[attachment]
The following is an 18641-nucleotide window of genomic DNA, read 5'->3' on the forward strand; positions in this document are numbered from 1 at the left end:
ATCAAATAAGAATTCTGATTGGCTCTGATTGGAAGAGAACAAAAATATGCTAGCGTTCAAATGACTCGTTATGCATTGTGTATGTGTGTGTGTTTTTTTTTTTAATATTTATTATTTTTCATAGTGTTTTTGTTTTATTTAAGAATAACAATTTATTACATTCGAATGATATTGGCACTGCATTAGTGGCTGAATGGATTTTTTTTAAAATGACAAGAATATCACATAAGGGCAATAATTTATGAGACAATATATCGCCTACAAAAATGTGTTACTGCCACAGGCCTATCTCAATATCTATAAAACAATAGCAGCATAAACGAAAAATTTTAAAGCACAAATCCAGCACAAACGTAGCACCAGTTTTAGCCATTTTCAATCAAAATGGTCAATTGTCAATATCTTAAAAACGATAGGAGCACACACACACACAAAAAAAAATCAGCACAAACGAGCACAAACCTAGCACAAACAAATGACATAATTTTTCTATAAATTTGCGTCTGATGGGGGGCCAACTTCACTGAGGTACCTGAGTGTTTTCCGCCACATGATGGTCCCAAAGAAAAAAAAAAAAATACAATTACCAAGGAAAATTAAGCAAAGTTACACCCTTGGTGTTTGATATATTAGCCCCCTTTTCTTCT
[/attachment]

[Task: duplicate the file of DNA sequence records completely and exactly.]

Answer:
The following is an 18641-nucleotide window of genomic DNA, read 5'->3' on the forward strand; positions in this document are numbered from 1 at the left end:
ATCAAATAAGAATTCTGATTGGCTCTGATTGGAAGAGAACAAAAATATGCTAGCGTTCAAATGACTCGTTATGCATTGTGTATGTGTGTGTGTTTTTTTTTTTAATATTTATTATTTTTCATAGTGTTTTTGTTTTATTTAAGAATAACAATTTATTACATTCGAATGATATTGGCACTGCATTAGTGGCTGAATGGATTTTTTTTAAAATGACAAGAATATCACATAAGGGCAATAATTTATGAGACAATATATCGCCTACAAAAATGTGTTACTGCCACAGGCCTATCTCAATATCTATAAAACAATAGCAGCATAAACGAAAAATTTTAAAGCACAAATCCAGCACAAACGTAGCACCAGTTTTAGCCATTTTCAATCAAAATGGTCAATTGTCAATATCTTAAAAACGATAGGAGCACACACACACACAAAAAAAAATCAGCACAAACGAGCACAAACCTAGCACAAACAAATGACATAATTTTTCTATAAATTTGCGTCTGATGGGGGGCCAACTTCACTGAGGTACCTGAGTGTTTTCCGCCACATGATGGTCCCAAAGAAAAAAAAAAAAATACAATTACCAAGGAAAATTAAGCAAAGTTACACCCTTGGTGTTTGATATATTAGCCCCCTTTTCTTCT